Friday, February 27, 2015

Crawfish Brandy Crème Omelette

     Omelette Nantua!
     Crawfish Brandy Crème omelets are a traditional New Orleans brunch entrée.  Today's omelette recipe only requires a few items, yet the flavor is sophisticated and very rich.  Crawfish Brandy Crème Omelets have been a popular brunch items since the 1800's for one good reason.  The flavor combination is superb!    
     When shelling poached crawfish tails, it is important to retain the orange colored crawfish fat.  It is the crawfish fat that give the sauce its color.  Crawfish fat is pure flavor!
     Cognac (brandy) Crème Sauce reached a peak in popularity in the late 1800's and early 1900's.  Brandy Crème sauce is still popular in modern times.
     In classic French cuisine, the word "Nantua" can be used to describe any food preparation that contains crawfish.  Today's omelette recipe can be called "Omelette Nantua."  Because brandy actually is a selling point, the name "Crawfish Brandy Créme Omelette" actually is a better choice.
     Sauce Nantua can be used to make a Crawfish Brandy Crème.  Sauce Nantua is béchamel sauce and Crawfish Butter combined.  There is no brandy in a classic Sauce Nantua recipe.  Shelled crawfish tails are an optional garnish for Nantua Sauce.
     Beurre Nantua is a compound butter or a butter sauce that is made with copious amounts of crawfish fat.  Beurre Nantua (crawfish butter) should be added after the brandy and béchamel are reduced, if the Nantua Sauce option is chosen.
     Basically, the sauce in today's recipe can be called Nantua, but by not mentioning the brandy, it would be like giving liquor away for free!

     Eggs can be cooked to any state of doneness that guests prefer.  There actually is no "one size fits all rule" for egg cookery!  Saying that an omelette cannot have any other color than yellow is like telling a chef to turn valuable customers away.
     Some cuisines actually require omelets to be cooked to a golden color.  Types of Classic French Omelette Soufflé is often cooked to a deep brown color.  Sausage omelets almost always cooked till golden brown highlights appear.  As one can see, eggs should be cooked to suit the nature of a recipe or to suit the needs of guests.
     Light golden colored omelets are common in classic French New Orleans Cuisine.  Louisiana French chefs get the most out of every possible flavor on a plate.  An omelette that has golden highlights, has just the right flavor for a rich brandy crème sauce.

     There is a fine line between golden caramelization and browning.  The omelette in the photos is an example of lacy golden caramelization finish.  To achieve a golden color, the temperature should not be raised, or the cooking pace will end up being hasty.  High temperatures and eggs do not mix!  Patience is the only way to create light golden caramelization on an omelette.
     Most chefs discourage peeking to see if the color is just right, but with eggs that is okay.  By prying the edge of the omelette up with a ribber spatula, the state of doneness can be seen.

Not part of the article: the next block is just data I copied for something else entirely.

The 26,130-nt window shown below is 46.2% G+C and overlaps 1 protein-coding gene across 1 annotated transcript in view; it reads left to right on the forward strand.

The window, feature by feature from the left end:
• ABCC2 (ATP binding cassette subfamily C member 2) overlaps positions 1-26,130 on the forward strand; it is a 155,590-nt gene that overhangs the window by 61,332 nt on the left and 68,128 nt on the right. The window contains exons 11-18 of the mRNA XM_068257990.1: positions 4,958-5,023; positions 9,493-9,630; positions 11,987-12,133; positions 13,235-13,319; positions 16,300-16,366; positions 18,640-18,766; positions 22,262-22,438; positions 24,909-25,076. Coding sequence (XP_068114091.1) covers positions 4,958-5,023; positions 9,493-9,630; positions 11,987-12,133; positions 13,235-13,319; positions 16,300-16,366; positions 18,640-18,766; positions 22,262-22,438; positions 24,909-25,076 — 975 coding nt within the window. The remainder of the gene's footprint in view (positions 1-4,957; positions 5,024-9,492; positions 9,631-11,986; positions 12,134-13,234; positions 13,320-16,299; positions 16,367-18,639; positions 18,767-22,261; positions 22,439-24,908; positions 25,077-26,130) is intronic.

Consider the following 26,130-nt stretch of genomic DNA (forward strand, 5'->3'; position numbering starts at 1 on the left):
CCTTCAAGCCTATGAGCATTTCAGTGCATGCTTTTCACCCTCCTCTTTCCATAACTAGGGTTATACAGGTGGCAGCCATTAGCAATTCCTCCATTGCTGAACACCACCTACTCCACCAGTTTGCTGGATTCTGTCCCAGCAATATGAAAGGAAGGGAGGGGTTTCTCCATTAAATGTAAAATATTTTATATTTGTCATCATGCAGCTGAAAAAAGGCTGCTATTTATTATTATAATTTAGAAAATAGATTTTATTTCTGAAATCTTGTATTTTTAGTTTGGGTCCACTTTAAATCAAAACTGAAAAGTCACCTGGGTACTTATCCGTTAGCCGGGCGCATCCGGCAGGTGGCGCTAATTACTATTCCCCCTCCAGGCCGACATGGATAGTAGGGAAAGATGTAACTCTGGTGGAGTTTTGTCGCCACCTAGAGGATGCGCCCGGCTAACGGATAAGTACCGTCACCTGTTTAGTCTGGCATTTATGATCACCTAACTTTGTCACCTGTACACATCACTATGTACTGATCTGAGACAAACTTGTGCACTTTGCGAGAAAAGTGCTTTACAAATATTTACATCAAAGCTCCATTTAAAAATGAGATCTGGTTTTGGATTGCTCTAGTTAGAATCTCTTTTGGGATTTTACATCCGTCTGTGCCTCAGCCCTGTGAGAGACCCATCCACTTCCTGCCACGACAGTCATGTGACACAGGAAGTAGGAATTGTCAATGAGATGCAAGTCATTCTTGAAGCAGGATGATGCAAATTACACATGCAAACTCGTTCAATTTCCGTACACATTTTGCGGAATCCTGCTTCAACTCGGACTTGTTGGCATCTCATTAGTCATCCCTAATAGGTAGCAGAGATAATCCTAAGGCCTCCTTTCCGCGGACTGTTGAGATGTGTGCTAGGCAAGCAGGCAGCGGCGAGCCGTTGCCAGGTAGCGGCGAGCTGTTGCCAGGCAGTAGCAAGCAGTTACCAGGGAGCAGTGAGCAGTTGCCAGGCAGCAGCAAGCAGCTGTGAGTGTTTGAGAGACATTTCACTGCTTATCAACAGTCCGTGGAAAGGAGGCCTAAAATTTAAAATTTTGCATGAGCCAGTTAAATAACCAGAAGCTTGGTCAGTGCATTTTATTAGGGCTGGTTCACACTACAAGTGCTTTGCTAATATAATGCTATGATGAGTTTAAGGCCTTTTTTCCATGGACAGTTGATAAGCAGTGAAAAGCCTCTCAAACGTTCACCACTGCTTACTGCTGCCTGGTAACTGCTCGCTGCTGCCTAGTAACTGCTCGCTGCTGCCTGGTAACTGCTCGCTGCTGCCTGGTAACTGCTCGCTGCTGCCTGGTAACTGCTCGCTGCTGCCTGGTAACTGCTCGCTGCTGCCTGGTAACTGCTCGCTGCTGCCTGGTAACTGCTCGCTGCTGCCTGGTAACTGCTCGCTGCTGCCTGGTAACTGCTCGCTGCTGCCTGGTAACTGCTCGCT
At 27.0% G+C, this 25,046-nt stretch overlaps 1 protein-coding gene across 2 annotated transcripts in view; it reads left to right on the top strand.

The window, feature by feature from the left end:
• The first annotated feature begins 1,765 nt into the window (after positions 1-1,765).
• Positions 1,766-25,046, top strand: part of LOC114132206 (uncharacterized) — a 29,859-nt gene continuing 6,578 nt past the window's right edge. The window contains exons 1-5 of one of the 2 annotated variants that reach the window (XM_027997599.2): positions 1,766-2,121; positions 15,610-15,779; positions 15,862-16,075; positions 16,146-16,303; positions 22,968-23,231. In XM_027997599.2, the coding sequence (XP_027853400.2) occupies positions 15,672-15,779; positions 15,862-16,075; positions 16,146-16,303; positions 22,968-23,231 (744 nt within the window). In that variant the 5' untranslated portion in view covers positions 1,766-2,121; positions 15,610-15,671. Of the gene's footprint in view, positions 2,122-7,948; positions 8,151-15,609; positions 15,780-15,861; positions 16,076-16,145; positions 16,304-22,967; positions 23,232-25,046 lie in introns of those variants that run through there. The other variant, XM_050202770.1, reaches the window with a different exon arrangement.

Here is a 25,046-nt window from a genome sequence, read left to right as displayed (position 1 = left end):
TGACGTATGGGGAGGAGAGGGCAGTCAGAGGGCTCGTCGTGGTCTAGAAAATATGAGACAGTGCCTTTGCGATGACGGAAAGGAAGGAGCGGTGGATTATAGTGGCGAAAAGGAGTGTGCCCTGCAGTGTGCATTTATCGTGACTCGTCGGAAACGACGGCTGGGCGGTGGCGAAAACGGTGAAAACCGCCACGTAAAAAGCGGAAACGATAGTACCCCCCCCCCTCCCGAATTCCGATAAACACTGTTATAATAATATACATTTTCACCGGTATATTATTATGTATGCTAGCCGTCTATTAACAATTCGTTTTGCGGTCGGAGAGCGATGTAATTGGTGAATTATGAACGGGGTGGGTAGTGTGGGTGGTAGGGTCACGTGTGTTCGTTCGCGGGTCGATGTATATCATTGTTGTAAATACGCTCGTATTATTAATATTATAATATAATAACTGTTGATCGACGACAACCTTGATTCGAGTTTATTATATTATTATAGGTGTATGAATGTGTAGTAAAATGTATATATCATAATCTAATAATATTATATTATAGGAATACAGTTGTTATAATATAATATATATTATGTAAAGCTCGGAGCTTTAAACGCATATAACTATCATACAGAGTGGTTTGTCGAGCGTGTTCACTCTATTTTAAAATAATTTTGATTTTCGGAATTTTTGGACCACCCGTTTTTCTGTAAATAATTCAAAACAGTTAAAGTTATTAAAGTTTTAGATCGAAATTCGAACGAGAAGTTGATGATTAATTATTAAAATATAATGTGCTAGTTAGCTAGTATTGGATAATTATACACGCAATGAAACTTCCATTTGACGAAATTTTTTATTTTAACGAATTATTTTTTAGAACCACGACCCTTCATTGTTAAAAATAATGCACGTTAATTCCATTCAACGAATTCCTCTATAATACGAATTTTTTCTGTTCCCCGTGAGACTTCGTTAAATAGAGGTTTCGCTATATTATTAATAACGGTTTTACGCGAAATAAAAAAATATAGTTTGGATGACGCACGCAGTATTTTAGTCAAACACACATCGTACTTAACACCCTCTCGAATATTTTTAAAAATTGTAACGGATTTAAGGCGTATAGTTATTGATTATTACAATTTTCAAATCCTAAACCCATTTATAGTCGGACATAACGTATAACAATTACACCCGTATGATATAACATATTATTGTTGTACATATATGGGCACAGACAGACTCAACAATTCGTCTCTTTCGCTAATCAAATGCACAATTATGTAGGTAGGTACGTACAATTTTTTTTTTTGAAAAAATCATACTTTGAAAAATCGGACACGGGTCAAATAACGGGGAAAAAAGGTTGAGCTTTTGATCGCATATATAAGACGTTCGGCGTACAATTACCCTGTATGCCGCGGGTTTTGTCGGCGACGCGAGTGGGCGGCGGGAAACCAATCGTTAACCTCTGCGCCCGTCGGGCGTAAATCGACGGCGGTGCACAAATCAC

Crawfish Brandy Crème:
     This recipe yields 1 generous portion of sauce!
     Step 1:  Heat a small sauce pot over medium/medium low heat.
     Add 1 1/3 tablespoons of unsalted butter.
     Add an equal amount of flour, while constantly stirring with a whisk, to make a thin roux.  (The roux should look like a shiny and it should not look caky.)
     Stir till the roux becomes a light blond color and a hazelnut aroma develops.
     Step 2:  Add 2 teaspoons of minced shallot.
     Add 1/2 cup of milk.
     Add 1/3 cup of cream.
     Add 1 cup of brandy.
     Step 3:  Bring the liquid to a gentle boil, while whisking occasionally.  (Try not to flambé.)
     Step 4:  Reduce the temperature to low heat.
     Add 20 to 25 shelled poached crawfish tails and the orange crawfish fat from the shells.
     Add sea salt and white pepper.
     Add 1 small pinch of cayenne pepper.
     Add 1 small laurel leaf.
     Step 5:  Simmer and reduce, till the sauce is a thin consistency that can evenly coat a spoon.
     Keep the crawfish brandy crème warm over very low heat.
     Remove the laurel leaf before serving.

     Crawfish Brandy Crème Omelette:
     This recipe yields 1 petite omelette!  
     For a hearty omelette, use 3 large eggs.
     Step 1:  Heat a non-stick sauté pan over medium/medium low heat.
     Add 1 tablespoon of unsalted butter.
     Add 2 whisked large eggs.
     Use a rubber spatula to even the edges of the omelette.
     Step 2:  When the eggs become firm on the bottom half, flip the omelette.
     Cook the omelette till it is fully cooked and golden highlights appear.
     Step 3:  Remove the pan from the heat.
     Spoon a few crawfish tails and some of the brandy crème sauce on the center of the omelette.
     Step 4:  Fold the omelette in half and slide it onto a plate.
     Spoon a generous amount of the crawfish brandy crème over the omelette.
     Step 5:  Garnish the omelette with 1 warm poached whole crawfish.
     Garnish the plate with an Italian Parsley sprig.